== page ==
Do you consider yourself a creator? Most people think you are “a creative” or you’re not. As kids we are taught that creativity is “fun” and “nice to have”, not a resource to be nurtured. And by the time we are adults, the pursuit of creativity is often considered an indulgence rather than a habit to improve our daily lives.
These limiting beliefs stifle the innate creator that lives inside all of us. But if you can learn to release yourself from your preconceived notions of what creativity “is” or who creative people “are” – you can find new paths to self-discovery and happiness.
Unfortunately, for creatives of all levels the above is easier said than done.
Chase Jarvis’s new book, Creative Calling helps everyone from novices to creative pros learn how to work through the creative process and build a daily practice that cultivates new forms of creativity that will enrich your life.
Being creative is a matter of practice and intention, but even when you are intentional with your creative goals you get stuck. You may struggle to come up with new ideas. You may procrastinate. Or you may fail to execute. By identifying the type of creator you (currently) are, you can better understand how Creative Calling can help you cultivate your own innovation and invigorate your life.
Who Are you:
(an excerpt from Creative Calling)
The Starter: For Starters, the beginning of a creative project is an exciting time, a new romance filled with possibility. Whether you’re envisioning a grand photo series on an important theme, the Great American Novel, or an indie documentary, there are no limits. There’s no need to worry about budgets, timelines, collaborators, or— gasp!— finding an audience. Not yet, anyway.
Creative Pain Points: execution, accountability, daily practice
The Noodler: A flood of new ideas isn’t the problem. As a Noodler, you’re perfectly happy working on the project at hand. In your mind, you’ve uncovered a rich seam of material, and you plan to mine it. Starting isn’t your problem. It’s stopping. It’s not ready yet, we think. One more draft. One more week of color correction. One more scene in the can.
Creative Pain Points: creative blocks, procrastination, discovery
The Prioritizer: “Hey,” you’re thinking, “I wish I had these problems. I’ve al- ways been productive— when I sit down to work. If it weren’t for my [family/medical diagnosis/financial problems/etc.], I’d have buckled down and finished my [creative goal] long ago.” Whatever the reason, you’ve hesitated at the gates. As a Resister, you are stubborn, pragmatic, rational.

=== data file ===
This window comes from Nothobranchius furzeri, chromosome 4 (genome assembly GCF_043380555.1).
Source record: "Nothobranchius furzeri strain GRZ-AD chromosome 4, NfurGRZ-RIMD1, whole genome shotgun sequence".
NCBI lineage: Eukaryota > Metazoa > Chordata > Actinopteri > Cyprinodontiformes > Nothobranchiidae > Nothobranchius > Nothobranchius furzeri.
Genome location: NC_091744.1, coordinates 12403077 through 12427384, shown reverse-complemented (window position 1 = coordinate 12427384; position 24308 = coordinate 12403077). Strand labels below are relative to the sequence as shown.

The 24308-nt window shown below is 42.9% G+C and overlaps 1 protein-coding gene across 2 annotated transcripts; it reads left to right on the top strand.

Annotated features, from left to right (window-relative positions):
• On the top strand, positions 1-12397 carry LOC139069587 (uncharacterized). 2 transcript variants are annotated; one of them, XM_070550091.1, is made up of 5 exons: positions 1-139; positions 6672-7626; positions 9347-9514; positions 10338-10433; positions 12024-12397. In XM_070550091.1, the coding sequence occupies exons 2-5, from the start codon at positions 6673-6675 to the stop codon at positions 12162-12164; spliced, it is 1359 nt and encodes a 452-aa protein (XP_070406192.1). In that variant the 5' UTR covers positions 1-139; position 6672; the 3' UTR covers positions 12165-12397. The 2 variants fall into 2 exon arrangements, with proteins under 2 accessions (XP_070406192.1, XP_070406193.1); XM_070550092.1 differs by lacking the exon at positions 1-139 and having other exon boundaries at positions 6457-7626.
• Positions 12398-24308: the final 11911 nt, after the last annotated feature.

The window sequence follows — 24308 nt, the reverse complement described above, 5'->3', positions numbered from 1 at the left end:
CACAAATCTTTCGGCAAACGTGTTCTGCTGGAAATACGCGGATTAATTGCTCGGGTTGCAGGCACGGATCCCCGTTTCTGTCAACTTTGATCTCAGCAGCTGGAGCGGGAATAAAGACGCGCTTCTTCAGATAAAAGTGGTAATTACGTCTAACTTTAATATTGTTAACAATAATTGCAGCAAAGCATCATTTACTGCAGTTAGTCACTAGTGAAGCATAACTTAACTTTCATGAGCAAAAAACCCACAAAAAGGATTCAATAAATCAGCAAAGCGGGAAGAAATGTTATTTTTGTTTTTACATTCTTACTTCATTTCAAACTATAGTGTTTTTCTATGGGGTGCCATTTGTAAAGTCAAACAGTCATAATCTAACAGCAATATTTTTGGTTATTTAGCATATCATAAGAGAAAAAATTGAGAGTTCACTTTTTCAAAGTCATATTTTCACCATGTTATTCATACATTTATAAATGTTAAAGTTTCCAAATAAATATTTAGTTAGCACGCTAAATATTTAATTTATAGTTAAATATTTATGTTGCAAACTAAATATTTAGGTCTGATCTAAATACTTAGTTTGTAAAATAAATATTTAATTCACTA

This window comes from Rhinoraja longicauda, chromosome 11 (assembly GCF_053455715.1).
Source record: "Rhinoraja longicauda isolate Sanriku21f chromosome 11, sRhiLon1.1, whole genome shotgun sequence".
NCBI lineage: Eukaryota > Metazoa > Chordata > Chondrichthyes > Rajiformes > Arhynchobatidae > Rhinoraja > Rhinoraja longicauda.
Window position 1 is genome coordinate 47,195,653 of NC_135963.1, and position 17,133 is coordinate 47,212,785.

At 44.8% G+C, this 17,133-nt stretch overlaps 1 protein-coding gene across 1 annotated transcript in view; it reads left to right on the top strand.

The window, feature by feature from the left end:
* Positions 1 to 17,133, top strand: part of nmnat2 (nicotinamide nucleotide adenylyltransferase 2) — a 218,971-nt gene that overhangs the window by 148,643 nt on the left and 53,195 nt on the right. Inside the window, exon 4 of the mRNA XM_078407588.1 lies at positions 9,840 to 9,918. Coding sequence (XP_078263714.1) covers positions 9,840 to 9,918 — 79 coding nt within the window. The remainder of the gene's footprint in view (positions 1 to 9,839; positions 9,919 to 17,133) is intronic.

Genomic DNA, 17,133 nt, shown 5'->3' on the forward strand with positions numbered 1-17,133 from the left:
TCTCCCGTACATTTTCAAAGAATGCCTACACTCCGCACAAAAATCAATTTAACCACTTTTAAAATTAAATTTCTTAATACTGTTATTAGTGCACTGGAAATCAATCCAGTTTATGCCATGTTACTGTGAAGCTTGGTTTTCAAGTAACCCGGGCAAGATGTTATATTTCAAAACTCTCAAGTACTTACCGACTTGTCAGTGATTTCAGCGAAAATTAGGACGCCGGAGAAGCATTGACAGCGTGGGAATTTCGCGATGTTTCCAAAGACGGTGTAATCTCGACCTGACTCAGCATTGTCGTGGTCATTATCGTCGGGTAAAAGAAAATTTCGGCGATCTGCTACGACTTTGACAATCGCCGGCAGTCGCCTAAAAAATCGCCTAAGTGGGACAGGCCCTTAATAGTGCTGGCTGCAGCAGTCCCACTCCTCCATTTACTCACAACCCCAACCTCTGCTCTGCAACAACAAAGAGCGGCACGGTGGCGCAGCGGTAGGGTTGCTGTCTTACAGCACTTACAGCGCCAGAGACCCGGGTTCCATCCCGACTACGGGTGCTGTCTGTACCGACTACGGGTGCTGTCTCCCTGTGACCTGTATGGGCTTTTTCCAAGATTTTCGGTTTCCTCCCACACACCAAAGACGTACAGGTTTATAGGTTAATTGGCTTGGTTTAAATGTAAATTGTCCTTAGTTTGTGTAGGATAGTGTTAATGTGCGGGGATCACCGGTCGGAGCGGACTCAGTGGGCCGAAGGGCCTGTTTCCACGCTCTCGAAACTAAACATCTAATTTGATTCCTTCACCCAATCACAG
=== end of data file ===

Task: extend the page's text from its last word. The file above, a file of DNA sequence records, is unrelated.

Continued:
Creative Pain Points: ideation, accountability, daily practice
The Resister: Who knows why you’ve refused your own call? Maybe your parents worked their fingers to the bone to provide for you, so pursuing your passion feels self- indulgent. Maybe you have a fixed idea of what “creators” look or act like and don’t want anything to do with that image. Creative Pain Points: daily practice, accountability, discovery
The Striver You may have a solid creative practice and a substantial community; you may even support yourself entirely with income from your creative efforts. But you’re still not where you think you should be. Creative Pain Points: ideation, creative blocks, imposter syndrome
Regardless of what type of creator you are or where you are in your creative process – we all struggle with the same things… creative blocks, procrastination, execution and commitment to name a few. But according to Jarvis, these are barriers we can overcome. After building his own creative career and talking to hundreds of creative entrepreneurs on his podcast, Jarvis has identified a process that anyone can apply to expand their creativity and build the life they want.
Or as he puts it, “Creativity is a force inside every person that, when unleashed, transforms our lives and delivers vitality to everything we do. Establishing a creative practice is therefore our most valuable and urgent task – as important to our well-being as exercise or nutrition.”